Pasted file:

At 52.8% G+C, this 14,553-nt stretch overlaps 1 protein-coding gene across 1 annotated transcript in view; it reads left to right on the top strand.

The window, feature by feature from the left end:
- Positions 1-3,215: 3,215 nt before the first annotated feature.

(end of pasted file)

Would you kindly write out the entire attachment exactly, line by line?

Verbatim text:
At 52.8% G+C, this 14,553-nt stretch overlaps 1 protein-coding gene across 1 annotated transcript in view; it reads left to right on the top strand.

The window, feature by feature from the left end:
- Positions 1-3,215: 3,215 nt before the first annotated feature.